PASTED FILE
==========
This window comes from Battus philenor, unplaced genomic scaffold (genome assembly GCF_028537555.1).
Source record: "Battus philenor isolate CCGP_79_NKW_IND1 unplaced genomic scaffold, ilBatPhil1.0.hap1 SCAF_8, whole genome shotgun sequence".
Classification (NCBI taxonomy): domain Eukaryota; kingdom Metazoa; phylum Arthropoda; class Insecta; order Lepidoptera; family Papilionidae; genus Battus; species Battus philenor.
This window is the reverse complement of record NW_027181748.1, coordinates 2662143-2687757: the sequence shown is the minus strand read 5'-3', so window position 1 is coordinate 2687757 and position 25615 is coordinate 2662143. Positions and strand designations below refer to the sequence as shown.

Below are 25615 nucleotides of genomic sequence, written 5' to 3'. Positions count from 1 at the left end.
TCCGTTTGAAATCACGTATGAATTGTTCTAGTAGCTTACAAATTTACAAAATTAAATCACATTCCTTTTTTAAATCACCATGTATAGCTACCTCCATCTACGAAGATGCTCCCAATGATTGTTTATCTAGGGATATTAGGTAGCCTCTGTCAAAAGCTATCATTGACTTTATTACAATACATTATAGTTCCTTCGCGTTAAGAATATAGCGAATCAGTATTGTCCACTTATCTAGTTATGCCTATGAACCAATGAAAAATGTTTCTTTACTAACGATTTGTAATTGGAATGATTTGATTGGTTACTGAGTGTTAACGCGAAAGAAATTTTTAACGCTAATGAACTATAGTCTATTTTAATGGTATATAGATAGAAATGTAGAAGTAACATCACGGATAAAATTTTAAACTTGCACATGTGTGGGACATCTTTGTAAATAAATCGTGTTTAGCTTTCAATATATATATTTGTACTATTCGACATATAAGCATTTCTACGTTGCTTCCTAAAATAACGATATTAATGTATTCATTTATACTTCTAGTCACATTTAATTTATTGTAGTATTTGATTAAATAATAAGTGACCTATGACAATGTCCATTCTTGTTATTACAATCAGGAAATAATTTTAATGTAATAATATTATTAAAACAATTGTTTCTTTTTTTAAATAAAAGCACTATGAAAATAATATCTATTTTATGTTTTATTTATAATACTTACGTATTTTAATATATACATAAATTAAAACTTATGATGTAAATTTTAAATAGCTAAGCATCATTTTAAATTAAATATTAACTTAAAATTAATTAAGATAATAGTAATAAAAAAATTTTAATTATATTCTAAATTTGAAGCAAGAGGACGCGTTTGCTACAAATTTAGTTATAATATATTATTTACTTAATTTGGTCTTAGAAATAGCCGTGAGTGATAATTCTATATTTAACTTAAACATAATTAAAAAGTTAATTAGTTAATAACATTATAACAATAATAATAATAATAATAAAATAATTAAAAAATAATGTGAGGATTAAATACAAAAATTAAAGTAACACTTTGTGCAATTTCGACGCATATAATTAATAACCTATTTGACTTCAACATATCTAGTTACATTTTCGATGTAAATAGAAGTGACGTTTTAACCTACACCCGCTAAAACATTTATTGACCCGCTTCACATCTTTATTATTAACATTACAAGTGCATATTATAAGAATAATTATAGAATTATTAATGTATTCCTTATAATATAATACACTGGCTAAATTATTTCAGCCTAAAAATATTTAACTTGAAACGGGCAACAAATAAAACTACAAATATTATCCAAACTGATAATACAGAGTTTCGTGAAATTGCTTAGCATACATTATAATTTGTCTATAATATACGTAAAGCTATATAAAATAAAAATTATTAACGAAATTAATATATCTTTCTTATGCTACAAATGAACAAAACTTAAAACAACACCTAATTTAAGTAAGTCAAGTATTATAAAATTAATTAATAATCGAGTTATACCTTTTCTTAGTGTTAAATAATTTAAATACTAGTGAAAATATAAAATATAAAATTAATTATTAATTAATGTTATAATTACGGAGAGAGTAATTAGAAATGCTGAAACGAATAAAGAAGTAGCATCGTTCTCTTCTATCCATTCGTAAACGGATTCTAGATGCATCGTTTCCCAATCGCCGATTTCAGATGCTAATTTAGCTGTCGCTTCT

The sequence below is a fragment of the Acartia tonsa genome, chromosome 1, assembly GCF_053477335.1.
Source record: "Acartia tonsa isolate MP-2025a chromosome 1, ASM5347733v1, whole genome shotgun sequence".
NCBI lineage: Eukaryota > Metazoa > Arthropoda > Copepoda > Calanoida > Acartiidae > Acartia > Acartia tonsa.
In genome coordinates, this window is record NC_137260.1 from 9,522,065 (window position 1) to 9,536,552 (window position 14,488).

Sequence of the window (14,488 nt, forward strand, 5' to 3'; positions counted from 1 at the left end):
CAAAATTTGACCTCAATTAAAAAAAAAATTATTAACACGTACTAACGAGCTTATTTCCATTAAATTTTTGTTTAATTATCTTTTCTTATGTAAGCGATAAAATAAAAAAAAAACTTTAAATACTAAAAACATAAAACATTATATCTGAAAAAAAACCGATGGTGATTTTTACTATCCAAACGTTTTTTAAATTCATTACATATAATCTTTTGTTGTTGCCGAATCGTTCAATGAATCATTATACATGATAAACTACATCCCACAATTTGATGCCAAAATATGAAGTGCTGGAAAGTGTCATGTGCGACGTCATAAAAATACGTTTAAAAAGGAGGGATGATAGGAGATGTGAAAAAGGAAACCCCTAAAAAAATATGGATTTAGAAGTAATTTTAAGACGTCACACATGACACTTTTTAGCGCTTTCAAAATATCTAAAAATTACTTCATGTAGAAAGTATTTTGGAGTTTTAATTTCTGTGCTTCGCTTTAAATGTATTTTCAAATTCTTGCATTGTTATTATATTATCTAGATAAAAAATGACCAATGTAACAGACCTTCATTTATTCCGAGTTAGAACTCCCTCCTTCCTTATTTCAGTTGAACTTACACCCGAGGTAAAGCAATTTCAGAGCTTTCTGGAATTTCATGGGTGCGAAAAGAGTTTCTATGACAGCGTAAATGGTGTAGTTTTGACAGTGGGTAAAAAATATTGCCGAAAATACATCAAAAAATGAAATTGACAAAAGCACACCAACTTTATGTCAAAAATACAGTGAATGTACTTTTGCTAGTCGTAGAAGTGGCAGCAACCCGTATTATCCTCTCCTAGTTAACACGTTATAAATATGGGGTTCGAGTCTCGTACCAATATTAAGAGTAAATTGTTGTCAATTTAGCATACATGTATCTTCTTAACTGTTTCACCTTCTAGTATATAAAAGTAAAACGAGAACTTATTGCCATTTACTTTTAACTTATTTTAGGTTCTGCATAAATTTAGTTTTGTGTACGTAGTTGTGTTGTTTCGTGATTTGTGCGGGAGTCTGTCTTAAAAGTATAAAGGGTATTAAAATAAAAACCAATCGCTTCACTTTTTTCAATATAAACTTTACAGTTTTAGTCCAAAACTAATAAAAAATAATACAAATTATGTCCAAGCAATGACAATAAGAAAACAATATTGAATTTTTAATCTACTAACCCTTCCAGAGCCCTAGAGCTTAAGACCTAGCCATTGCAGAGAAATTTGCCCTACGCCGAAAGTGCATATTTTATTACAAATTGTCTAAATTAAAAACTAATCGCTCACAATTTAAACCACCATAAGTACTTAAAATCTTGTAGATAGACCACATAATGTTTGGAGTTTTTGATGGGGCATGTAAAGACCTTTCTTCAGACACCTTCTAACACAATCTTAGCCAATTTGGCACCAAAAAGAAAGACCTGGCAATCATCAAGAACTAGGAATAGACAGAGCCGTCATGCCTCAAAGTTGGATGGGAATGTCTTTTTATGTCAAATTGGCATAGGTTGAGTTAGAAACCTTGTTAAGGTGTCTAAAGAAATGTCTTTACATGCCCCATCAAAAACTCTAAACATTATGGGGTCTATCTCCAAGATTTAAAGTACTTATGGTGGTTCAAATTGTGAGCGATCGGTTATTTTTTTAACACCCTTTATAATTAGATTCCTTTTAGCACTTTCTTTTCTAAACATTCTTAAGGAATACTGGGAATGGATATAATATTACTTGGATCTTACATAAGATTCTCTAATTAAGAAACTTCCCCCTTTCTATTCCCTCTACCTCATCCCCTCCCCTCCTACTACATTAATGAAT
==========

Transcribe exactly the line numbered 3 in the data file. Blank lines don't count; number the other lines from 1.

Classification (NCBI taxonomy): domain Eukaryota; kingdom Metazoa; phylum Arthropoda; class Insecta; order Lepidoptera; family Papilionidae; genus Battus; species Battus philenor.